Book Review: Journalist spins riveting tale of murder and intrigue along the California coast
A conservationist is trampled to death by a horse on the seaside wildlands of Cornu Point, donated to the state by her father as a nature preserve and now so manicured and exclusive that the public is discouraged from walking its trails.
An intern reporter at The San Francisco Post-Dispatch discovers that the victim is the same elderly woman he spoke with on the phone just days before — a caller dismissed by newsroom veterans as a nattering crank.
The reporter investigates and is beaten into a coma when he trods onto the no-man's land that separates the elegant park from the secretive and scruffy enclave of Castello, a community whose mania for privacy is enforced by vigilantes known for the unbridled application of their fists.
Enter Colm MacCay, the anti-hero of Paul McHugh's novel "Deadlines" (Lost Coast Press, $16.95), a besotted, arrogant and wildly insecure newspaper columnist beyond his prime, who swaggers and staggers onto the story and wants to make it his own. Unraveling the murder and the assault before the competition scoops him, could resuscitate MacCay’s faltering career -- and, of course, bring a measure of justice to the victims.
Is he driven by ego, idealism or remorse? MacCay's rationale is as much of a mystery as the motives for the crimes. In fact, the question of "why" is even more important than "who" in McHugh's quick-paced tale of abused personal and public trust. It's the latter that lies at the heart of the story.
In "Deadlines," the transformation of protected wildlands into a luxury resort is just as heinous as the slaying of land activist Beverly Bancroft and the beating of reporter Sebastian Palmer.
"It's said that eternal vigilance is the price of freedom — actually, it's the price of everything," McHugh said at a reading at Green Apple Books in San Francisco. "Ripping off the commonwealth is not just the crime of the century; it's been the crime of the last 10 centuries."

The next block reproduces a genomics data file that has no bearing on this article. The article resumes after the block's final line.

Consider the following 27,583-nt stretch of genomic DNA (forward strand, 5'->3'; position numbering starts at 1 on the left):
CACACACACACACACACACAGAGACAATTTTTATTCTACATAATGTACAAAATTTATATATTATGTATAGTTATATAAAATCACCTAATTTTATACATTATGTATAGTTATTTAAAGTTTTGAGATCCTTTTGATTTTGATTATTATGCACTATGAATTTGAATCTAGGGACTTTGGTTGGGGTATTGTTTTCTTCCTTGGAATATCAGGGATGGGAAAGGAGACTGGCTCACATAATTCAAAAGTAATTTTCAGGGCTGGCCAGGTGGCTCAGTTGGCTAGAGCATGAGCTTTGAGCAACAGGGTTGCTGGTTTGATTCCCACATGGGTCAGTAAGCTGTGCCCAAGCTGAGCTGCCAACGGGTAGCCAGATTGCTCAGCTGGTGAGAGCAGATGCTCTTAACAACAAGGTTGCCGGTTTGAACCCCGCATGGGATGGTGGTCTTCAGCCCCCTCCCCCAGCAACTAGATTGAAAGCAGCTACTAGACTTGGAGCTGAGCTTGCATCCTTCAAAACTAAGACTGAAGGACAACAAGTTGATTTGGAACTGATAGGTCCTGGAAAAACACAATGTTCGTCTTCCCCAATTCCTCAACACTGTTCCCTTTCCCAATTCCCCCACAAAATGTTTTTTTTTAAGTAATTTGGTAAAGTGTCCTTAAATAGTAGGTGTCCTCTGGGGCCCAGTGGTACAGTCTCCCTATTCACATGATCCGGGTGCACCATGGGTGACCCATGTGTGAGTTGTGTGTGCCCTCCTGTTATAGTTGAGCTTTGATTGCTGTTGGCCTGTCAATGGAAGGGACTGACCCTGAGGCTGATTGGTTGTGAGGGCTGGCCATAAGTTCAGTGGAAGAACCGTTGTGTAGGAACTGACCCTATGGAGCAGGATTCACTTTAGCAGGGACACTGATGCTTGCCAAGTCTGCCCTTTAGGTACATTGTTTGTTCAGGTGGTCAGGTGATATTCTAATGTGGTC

McHugh's sense of justice and adventure, as well as his experiences as a newsman at The San Francisco Chronicle (where we both worked for more than 20 years), inform virtually every aspect of his novel.
Though Cornu Point, like the town of Castello, is fictional, its inspiration can be found in reality. In the mid-1990s, McHugh's exposé on the Asilomar Conference Center in Monterey led to an overhaul of the operation and state practices. It was a call from a reader, ignored by his colleagues, that prompted his investigative articles.
The template for Castello can be found in seaside communities on the San Mateo County coast that were the favored spots for rum-runners in the days of Prohibition — as well as in a North Bay town once notorious for pulling down road signs so that anyone who didn't live there couldn't find it.
While veteran newsies and newsmakers may recognize certain endearing or appalling traits in McHugh's characters, none is the fictional embodiment of a past coworker, he insists. Fictional or not, the characters already have a fan base among readers, says McHugh, who promises that a sequel is in the works.
Engaging and entertaining, "Deadlines" is a must-read for mystery lovers — as well as anyone with a deep affection for San Francisco, the greater Bay Area and its newspapers.
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